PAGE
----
Like many chefs, McClure’s recipes are either in his head or only written down in a “skeleton” fashion. I have adapted his recipe to what I hope are terms for the home cook. I confess to ordering fresh, frozen cavatelli online. (Our little secret, right?)
For more on The Hive and Ricotta Cavatelli, check out nwafoodie’s post: HERE
Matt McClure’s Cavatelli with Porcini and Edamame (adapted)
- 1-quart shiitake mushrooms, stems removed and set aside
- 1 cube mushroom bouillon, optional
- 1 onion, quartered
- 3 quarts water
- 1-quart shitake caps
- 1/4 cup Riceland Rice Bran Oil or canola oil
- Salt to taste
- 2 sprigs fresh thyme
- 1 10-ounce package fresh frozen, shelled edamame
- 1 quart salted boiling water
- 1 quart salted ice water
- 4 cups all-purpose flour
- 1 egg
- 1 pound full-fat ricotta cheese
- 1 teaspoon salt
- 1/3 cup heavy cream
- 6-8 Tablespoons unsalted butter
- 1 10-ounce package fresh frozen shelled edamame, blanched as directed (more or less as desired)
- 1 cup mushroom stock
- 1/4 cup minced fresh flat-leaf parsley
- 1 cup roasted mushrooms
- 1 pound fresh or frozen ricotta cavatelli, prepared according to package directions
- 1/2 - 1 Tablespoon Marash chile (substitute Aleppo pepper)
- Squeeze of fresh lemon juice
- Salt and pepper to taste
- Shaved parmesan, as garnish
- In a large bowl, add flour. Make a well in the center.
- Add remaining ingredients into the well; stir until dough comes together.
- Place dough on a well-floured surface; knead 2-3 minutes until smooth.
- Cover dough with plastic wrap or a damp cloth. Allow dough to rest for 15 minutes. This rest period is needed to allow gluten to rest and the correct texture to be achieved.)
- (Dough may be wrapped and refrigerated until needed.)
- When ready to prepare cavatelli, cut dough in half. Place one half on a lightly floured surface and roll to a thickness of about 1/3 inch.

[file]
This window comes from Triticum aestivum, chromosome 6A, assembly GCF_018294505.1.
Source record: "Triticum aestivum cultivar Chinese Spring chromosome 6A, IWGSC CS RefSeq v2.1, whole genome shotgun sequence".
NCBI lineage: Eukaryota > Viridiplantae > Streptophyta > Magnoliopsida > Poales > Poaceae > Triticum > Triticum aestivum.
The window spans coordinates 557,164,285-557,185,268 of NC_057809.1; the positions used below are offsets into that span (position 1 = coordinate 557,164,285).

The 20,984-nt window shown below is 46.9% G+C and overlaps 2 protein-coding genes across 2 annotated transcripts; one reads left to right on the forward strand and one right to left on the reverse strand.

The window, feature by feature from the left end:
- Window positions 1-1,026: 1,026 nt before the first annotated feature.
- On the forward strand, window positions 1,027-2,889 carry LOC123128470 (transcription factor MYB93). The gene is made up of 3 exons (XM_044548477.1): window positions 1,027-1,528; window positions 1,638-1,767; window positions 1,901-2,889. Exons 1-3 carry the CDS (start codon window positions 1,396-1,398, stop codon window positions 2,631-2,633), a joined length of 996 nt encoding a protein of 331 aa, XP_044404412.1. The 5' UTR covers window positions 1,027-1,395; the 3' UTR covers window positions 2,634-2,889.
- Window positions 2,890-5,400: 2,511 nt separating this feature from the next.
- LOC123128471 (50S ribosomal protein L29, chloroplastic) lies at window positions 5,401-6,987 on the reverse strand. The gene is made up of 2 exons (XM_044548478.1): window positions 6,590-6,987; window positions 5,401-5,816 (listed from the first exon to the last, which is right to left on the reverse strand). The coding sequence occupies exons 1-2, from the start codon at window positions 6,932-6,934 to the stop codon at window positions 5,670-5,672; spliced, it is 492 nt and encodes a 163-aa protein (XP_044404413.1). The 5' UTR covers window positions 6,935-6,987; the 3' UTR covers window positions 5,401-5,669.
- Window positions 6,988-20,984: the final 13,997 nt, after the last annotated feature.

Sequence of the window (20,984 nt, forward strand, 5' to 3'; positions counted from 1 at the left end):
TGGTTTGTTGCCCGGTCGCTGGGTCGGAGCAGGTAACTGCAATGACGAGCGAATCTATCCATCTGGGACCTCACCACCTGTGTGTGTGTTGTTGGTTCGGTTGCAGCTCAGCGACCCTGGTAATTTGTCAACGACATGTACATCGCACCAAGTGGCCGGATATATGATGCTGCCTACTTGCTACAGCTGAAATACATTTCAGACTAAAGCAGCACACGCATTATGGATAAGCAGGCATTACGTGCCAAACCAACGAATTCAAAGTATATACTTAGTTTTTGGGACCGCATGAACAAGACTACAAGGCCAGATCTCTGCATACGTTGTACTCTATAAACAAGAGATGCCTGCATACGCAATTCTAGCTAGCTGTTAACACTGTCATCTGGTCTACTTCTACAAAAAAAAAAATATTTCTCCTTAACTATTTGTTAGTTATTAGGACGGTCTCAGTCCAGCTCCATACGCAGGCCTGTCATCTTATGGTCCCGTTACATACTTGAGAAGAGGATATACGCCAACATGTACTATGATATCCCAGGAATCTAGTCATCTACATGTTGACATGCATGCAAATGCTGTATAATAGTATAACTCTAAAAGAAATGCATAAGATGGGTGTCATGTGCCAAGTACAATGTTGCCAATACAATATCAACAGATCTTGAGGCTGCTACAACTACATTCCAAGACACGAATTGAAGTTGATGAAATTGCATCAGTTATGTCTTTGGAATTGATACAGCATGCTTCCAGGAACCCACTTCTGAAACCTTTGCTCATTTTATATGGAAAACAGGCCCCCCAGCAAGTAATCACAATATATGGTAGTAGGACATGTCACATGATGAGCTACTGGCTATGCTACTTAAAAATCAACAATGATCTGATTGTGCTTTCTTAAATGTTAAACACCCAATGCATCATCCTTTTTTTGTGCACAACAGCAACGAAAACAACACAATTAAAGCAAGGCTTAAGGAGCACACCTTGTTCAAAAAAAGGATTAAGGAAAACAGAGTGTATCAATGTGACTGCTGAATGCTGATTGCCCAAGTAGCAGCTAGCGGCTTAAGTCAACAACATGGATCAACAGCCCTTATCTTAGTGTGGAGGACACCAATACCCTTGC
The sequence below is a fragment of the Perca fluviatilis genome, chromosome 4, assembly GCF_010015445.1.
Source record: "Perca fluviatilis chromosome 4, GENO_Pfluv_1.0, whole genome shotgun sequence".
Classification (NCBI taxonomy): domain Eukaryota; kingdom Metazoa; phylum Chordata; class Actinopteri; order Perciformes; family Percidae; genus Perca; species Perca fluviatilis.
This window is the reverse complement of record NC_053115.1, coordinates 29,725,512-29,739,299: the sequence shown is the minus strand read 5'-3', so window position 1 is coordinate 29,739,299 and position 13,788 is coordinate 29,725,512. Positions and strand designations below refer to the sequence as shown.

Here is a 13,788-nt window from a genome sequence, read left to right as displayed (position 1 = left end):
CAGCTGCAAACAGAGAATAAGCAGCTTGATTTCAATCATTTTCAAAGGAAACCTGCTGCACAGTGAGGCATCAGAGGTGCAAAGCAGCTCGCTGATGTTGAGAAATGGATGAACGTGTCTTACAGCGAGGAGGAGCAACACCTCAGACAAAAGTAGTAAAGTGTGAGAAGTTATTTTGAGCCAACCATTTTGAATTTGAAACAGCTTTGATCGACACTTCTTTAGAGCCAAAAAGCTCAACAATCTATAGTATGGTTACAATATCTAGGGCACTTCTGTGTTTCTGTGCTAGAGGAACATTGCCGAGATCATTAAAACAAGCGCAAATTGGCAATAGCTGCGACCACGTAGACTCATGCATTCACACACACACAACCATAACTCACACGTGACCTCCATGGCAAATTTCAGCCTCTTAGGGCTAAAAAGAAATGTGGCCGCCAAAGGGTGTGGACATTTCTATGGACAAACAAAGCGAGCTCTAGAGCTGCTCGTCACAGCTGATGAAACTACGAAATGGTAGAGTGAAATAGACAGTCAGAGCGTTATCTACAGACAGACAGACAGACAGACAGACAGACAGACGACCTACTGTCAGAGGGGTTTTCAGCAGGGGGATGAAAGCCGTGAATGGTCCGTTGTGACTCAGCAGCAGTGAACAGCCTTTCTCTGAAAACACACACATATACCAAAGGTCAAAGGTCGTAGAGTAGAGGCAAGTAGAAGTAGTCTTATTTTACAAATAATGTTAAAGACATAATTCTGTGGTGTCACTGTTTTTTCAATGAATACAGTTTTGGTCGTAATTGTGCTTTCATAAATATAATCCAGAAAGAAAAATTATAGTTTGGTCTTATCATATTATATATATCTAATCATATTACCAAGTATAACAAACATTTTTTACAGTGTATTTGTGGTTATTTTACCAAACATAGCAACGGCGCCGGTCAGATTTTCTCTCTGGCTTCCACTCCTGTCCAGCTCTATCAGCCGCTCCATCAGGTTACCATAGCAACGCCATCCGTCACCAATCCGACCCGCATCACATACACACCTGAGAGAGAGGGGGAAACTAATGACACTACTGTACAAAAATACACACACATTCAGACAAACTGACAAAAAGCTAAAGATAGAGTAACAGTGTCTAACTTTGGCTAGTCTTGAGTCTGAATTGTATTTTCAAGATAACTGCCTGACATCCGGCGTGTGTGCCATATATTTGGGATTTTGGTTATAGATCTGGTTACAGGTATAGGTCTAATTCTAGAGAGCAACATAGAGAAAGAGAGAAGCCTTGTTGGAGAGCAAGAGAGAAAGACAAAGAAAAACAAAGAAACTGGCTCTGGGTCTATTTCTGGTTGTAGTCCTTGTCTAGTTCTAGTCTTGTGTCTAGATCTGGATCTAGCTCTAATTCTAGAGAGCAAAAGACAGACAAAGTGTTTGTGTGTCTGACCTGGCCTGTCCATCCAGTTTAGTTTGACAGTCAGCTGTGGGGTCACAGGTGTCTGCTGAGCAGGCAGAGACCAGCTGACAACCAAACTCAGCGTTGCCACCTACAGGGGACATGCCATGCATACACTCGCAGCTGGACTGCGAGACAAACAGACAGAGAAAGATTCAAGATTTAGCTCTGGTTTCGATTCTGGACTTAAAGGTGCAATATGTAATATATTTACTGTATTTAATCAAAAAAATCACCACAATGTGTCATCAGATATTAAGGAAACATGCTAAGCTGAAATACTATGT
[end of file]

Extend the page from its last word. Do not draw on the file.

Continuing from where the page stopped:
- Cut into strips about 1/2 - 3/4-inch in width.
- Flour strips well. Using one hand, pass strip through wooden cavatelli rollers, turning the crank clockwise with the other hand. (There are single paddle cavatelli rollers as well as automated cavatelli rollers available. You can also purchase fresh, frozen ricotta [cavatelli|https://www.amazon.com/dp/B00XJJ0E14/_encoding=UTF8?coliid=I2A46OU4IU1RMZ&colid=1OGPK8KEMEVHN&psc=0} like I did. )
- Place the cut cavatelli onto a lightly floured baking sheet and refrigerate or freeze until ready to use.
- In a large pot of boiling, salted water, cook cavatelli for about 5-7 minutes until they rise to the surface. (Cavatelli should be al dente as they will continue to cook during the final phase.)
- Drain well; set aside.
- Preheat oven to 350 degrees.
- Place mushroom stems on a baking sheet and cook until lightly roasted (about 15 - 20 minutes).
- In a medium saucepan, bring 3 quarts of water, roasted mushroom stems and quartered onion to a boil; reduce heat to a simmer and cook for 30 minutes. (Alternatively, place mushrooms, mushroom bouillon, water and onion in a small slow cooker and cook 6-8 hours on HIGH.)
- Remove from heat and strain; cool. (Mushroom stock may be prepared a day ahead.)
- Preheat oven to 350 degrees.
- Place quartered shitakes on a baking sheet and toss with oil (garlic-infused optional), salt and thyme.
- Roast 15-20 minutes, stirring occasionally, until mushrooms are golden brown. Set aside.
- Bring a medium saucepan of salted water to boil
- Add in edamame and blanch in boiling water for 7 minutes.
- Strain edamame in a sieve and place in ice water until cooled. Strain.
- In a large sauté pan, unsalted butter, mushroom stock, roasted mushrooms and edamame. Bring to a simmer to reduce and thicken.
- Add cooked cavatelli to sauté pan; season with salt, pepper, minced parsley, Marash chile and lemon juice.
- Place in serving bowl and garnish with shaved Parmesan.
I’m working on my cavatelli-making skills using this method: